Model of Bucyrus-Erie Stripping Shovel

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In 1960, the Bucyrus-Erie Company of South Milwaukee, Wisconsin, presented this 14-inch-high, scale model of what was to become the world's largest stripping shovel to President Dwight D. Eisenhower. Later that year, the President transferred this gift to the Smithsonian Institution. The Bucyrus-Erie Company had custom-designed this monster machine for the Peabody Coal Company. Bucyrus-Erie engineers anticipated that they would need two years to manufacture the behemoth, and an additional six months to assemble it at the site of the open-pit mine. (They planned to ship the machine's parts in over 250 railcars.) When finished, the shovel would weigh 7,000 tons, soar to the roofline of a 20-story building (some 220 feet high), and be able to extend its enormous 115-cubic-yard dipper over 460 feet, or about the length of an average city block. (The dipper's capacity would equal that of about six stand-sized dump trucks.) Fifty electric motors-ranging from 1/4 to 3,000 horsepower-would power the shovel, which was designed to be controlled by a single operator, perched in a cab five stories high. Publicists for Bucyrus-Erie called this the "largest self-powered mobile land vehicle ever built."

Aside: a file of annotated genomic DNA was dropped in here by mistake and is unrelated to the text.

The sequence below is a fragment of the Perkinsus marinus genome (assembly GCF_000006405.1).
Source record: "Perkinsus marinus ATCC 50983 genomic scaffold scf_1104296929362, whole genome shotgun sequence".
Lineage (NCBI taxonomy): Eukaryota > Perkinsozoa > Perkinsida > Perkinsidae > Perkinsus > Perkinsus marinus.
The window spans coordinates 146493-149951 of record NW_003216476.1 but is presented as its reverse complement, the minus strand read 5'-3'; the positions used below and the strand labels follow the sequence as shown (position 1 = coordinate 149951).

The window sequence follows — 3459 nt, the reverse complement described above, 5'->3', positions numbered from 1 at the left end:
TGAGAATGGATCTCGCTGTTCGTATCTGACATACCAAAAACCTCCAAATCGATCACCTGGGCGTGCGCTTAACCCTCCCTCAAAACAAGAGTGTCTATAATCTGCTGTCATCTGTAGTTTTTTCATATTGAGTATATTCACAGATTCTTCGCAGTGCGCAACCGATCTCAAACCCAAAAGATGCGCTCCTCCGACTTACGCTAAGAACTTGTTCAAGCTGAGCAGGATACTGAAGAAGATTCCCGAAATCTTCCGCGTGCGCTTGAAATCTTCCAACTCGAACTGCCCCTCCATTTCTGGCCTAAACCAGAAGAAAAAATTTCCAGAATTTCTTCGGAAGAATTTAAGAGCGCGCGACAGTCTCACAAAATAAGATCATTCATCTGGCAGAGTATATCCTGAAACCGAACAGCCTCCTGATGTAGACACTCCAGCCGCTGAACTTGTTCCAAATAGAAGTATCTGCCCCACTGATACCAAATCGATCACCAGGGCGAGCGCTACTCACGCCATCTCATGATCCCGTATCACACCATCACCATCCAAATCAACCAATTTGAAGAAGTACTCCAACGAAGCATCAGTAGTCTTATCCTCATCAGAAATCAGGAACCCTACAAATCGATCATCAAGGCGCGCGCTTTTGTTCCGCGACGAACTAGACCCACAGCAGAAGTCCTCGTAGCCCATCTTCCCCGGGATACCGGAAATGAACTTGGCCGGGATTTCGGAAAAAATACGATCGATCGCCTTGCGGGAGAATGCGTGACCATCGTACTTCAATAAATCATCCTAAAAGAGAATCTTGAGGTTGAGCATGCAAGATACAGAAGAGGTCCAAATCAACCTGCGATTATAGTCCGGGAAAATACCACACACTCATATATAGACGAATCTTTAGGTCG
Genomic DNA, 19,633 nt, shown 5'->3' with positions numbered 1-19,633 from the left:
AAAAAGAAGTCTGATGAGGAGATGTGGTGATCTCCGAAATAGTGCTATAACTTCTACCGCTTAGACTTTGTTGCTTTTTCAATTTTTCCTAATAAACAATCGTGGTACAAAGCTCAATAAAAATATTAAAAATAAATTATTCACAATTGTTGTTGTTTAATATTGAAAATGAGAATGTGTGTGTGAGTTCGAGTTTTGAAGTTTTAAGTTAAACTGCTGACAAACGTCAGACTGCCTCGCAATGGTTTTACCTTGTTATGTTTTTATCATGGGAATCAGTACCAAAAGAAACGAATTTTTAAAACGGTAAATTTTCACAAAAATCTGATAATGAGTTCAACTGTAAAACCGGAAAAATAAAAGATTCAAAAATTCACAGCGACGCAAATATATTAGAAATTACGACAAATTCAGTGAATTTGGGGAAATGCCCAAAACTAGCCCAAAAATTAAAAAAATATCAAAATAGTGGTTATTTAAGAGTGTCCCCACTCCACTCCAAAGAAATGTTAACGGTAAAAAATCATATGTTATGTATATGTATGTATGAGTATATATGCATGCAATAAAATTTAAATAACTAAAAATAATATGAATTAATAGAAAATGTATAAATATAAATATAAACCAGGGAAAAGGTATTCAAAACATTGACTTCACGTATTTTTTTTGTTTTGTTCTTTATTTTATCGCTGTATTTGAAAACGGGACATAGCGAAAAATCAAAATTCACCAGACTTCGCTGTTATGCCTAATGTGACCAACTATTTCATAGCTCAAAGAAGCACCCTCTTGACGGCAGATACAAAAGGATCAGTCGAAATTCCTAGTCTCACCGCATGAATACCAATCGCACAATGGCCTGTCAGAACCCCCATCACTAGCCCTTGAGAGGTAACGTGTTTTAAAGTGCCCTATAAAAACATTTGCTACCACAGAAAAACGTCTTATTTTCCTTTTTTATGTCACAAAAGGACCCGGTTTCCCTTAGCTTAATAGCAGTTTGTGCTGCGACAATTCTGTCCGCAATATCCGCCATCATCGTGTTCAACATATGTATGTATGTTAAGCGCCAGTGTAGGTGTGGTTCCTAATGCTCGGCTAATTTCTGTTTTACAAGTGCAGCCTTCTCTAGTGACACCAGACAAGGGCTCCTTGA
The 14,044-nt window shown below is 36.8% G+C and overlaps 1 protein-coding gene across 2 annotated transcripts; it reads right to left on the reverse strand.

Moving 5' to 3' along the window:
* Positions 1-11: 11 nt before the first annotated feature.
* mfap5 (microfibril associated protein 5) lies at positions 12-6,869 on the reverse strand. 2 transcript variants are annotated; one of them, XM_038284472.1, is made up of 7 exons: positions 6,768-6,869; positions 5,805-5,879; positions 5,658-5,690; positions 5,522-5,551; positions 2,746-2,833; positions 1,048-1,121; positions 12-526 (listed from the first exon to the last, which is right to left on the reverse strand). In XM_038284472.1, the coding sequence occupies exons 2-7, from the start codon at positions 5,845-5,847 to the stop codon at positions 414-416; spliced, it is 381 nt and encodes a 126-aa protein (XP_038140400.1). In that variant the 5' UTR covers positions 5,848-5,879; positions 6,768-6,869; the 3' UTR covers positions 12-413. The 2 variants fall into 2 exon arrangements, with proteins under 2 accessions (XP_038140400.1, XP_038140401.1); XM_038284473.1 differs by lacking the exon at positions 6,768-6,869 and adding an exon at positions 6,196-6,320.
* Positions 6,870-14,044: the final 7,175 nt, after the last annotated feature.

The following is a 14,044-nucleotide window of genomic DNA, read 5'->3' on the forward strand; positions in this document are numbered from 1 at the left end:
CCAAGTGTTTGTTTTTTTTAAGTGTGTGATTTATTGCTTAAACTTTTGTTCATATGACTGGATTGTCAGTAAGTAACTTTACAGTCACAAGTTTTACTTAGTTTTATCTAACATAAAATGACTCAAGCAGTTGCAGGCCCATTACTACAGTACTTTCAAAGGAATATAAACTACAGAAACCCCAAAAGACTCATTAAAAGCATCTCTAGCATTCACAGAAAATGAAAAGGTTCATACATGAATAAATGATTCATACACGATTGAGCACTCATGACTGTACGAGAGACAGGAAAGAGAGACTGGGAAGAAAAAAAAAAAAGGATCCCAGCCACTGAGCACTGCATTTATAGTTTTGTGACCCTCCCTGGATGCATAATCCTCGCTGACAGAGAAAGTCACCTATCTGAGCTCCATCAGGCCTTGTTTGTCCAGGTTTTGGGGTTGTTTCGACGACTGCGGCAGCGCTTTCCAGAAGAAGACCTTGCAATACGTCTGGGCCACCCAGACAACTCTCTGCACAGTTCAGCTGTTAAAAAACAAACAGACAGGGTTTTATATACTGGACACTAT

Currently not on view
date made
Eisenhower, Dwight D.
Bucyrus-Erie Company
Place Made
United States: Wisconsin, South Milwaukee
overall: 14 in x 4 3/8 in x 15 in; 35.56 cm x 11.1125 cm x 38.1 cm
ID Number
catalog number
accession number
Credit Line
President Dwight D. Eisenhower
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Data Source
National Museum of American History


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